After a lengthy hiatus, Transformers: Spotlight returns. Very much like the recently concluded storyline from More Than Meets The Eye, we're treated to another Young Orion Pax Adventure set millions of years ago. (and a flashback to earlier that afternoon.) Story by James Roberts, Pencils by Steve Kurth with inks by Juan Castro and colors by J. Aburtov and Graphikslava.
When you're older than recorded history, you tend to have a lot of time to think about stuff like this.
Set before Autocracy, the issue opens with Pax tied to the hull of a speeding shuttle. ...and cue flashback! Spotlight: Orion Pax tells another story of Orion's younger days, this time as he's tasked with exchanging prisoners with the Decepticons. Like any good adventure story, Pax gets a crack team backing him up: Nightbeat, the negotiator, Alpha Trion, the guide and philosopher, and the mysterious prisoner in the sealed transport container. What's fun here - and was so in MTMTE's flashbacks - is the young Orion Pax. When compared with Stoic War Veteran Orion Pax from the RID sidestory, I'm so happy to keep seeing this kind of Pax, who's more in the action hero model. It's so much more entertaining than the currently held standard that Optimus Prime has to be concerned all the time no matter what.
This Spotlight has the clear fingerprints of James Roberts on it without even paying attention to the Story credit. Anyone who's been reading More Than Meets The Eye over the past year - and if you're not, shame on you - will be able to immediately recognize not only the flow of dialogue but the construction of the story that manages to pack so much in a relatively short space. Having the opportunity to do a story that's both isolated chronologically within the continuity as well as not having to be fit in a regular series run seems to really have been a benefit above and beyond what I normally expect. Roberts' writing on MTMTE was what got me paying real attention to IDW's books to start with, and I would love to see him on more one-shot projects like this.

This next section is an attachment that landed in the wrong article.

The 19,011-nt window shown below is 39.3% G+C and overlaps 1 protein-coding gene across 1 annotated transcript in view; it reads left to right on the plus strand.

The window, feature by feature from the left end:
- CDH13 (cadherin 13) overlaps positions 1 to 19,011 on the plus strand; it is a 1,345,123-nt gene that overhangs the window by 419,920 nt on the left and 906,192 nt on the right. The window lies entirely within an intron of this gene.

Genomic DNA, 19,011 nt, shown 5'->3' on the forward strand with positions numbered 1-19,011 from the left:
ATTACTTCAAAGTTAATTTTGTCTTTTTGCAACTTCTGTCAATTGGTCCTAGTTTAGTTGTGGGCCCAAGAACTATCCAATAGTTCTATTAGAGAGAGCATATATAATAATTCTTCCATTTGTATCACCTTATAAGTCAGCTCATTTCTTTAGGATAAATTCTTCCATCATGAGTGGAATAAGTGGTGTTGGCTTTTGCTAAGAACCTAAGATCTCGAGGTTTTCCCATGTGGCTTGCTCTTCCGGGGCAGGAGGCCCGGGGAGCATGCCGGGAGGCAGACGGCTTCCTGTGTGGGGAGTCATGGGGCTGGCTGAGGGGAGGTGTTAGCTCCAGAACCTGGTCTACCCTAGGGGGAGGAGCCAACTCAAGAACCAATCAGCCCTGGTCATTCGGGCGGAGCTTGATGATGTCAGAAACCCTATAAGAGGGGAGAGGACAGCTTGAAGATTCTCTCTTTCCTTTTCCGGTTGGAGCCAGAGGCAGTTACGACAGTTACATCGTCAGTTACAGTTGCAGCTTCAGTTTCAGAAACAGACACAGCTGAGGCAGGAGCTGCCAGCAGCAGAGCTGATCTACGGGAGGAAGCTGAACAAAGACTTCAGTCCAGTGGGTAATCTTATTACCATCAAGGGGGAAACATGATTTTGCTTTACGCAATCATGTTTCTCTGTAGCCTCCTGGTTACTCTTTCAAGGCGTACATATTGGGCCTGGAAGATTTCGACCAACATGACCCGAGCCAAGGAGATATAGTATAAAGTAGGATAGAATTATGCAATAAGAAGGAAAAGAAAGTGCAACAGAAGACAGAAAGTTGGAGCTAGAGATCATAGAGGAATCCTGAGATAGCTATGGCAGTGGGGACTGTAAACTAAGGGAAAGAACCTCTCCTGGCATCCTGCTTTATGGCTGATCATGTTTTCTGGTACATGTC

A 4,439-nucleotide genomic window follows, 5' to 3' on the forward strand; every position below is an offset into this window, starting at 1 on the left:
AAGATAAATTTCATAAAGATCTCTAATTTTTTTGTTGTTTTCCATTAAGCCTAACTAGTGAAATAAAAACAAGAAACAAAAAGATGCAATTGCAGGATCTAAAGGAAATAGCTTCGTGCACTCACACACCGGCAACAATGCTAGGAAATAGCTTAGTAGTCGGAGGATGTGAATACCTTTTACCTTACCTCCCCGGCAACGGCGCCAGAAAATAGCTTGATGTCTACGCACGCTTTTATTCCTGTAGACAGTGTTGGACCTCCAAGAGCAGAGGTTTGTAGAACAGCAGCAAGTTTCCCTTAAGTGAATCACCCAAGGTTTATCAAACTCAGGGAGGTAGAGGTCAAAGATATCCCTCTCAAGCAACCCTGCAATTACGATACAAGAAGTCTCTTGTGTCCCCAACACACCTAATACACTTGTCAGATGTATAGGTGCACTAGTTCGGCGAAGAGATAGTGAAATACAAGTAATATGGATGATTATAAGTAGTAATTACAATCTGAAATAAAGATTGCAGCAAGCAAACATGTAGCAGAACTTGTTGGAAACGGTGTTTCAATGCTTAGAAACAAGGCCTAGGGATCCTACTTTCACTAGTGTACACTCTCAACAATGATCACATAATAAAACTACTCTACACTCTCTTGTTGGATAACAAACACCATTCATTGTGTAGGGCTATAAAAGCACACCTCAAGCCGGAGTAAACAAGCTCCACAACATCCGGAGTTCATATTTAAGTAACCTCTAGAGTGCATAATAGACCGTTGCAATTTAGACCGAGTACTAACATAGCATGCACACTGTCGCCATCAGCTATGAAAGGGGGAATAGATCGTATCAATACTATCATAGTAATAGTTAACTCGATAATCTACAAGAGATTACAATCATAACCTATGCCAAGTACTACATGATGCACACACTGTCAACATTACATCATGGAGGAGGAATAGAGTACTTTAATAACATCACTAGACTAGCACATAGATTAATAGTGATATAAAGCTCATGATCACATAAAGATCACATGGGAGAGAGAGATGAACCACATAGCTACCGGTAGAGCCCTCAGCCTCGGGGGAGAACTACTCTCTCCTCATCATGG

The art was not quite as glowingly positive as the writing, but scene layouts and action sequences were pretty easy to follow, which is probably the most important element. And while the coloring on the large part worked fine, one problem was Nightbeat's coloration for the majority of the book. He was shifted so far in to green as not to even come across as Nightbeat anymore. Doubly strange since in his first appearance within the book, he was a lot more blue, but all subsequent panels use green as the main body coloring. The color combination actually made me think of Hoist more readily than Nightbeat. But, if I have to fall back on that as the only serious complaint with the entire book, that sounds like a solid win to me. The short form version here is if you want a taste of the awesome stuff the IDW books are putting out there lately without having to worry about active storylines, this book will be perfect. It's a great introduction to what IDW Transformers books are about right now. But be prepared for the introduction to become a gateway; it probably won't take long before you're like the rest of us and anxiously counting the days before the next publication.
|Date||December 12th 2012|
|Score||(8 out of 10)|
|Link||Transformers Spotlight: Orion Pax Preview Gallery|